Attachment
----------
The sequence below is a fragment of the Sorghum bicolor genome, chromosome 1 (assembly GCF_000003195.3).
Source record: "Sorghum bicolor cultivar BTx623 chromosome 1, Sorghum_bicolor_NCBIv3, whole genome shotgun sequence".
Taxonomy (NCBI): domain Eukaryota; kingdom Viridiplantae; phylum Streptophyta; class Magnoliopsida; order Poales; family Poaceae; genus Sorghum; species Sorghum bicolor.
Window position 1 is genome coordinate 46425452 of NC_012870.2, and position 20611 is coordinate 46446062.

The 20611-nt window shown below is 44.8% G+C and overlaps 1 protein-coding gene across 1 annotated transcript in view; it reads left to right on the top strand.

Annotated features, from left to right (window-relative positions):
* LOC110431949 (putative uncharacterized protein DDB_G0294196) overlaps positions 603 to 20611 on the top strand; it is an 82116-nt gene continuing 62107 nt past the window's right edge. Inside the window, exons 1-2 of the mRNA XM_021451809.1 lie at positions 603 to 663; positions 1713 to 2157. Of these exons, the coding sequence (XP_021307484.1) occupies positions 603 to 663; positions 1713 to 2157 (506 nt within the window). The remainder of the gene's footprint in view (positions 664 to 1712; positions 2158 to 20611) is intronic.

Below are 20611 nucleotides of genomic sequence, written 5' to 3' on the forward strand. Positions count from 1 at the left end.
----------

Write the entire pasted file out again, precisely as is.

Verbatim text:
The sequence below is a fragment of the Sorghum bicolor genome, chromosome 1 (assembly GCF_000003195.3).
Source record: "Sorghum bicolor cultivar BTx623 chromosome 1, Sorghum_bicolor_NCBIv3, whole genome shotgun sequence".
Taxonomy (NCBI): domain Eukaryota; kingdom Viridiplantae; phylum Streptophyta; class Magnoliopsida; order Poales; family Poaceae; genus Sorghum; species Sorghum bicolor.
Window position 1 is genome coordinate 46425452 of NC_012870.2, and position 20611 is coordinate 46446062.

The 20611-nt window shown below is 44.8% G+C and overlaps 1 protein-coding gene across 1 annotated transcript in view; it reads left to right on the top strand.

Annotated features, from left to right (window-relative positions):
* LOC110431949 (putative uncharacterized protein DDB_G0294196) overlaps positions 603 to 20611 on the top strand; it is an 82116-nt gene continuing 62107 nt past the window's right edge. Inside the window, exons 1-2 of the mRNA XM_021451809.1 lie at positions 603 to 663; positions 1713 to 2157. Of these exons, the coding sequence (XP_021307484.1) occupies positions 603 to 663; positions 1713 to 2157 (506 nt within the window). The remainder of the gene's footprint in view (positions 664 to 1712; positions 2158 to 20611) is intronic.

Below are 20611 nucleotides of genomic sequence, written 5' to 3' on the forward strand. Positions count from 1 at the left end.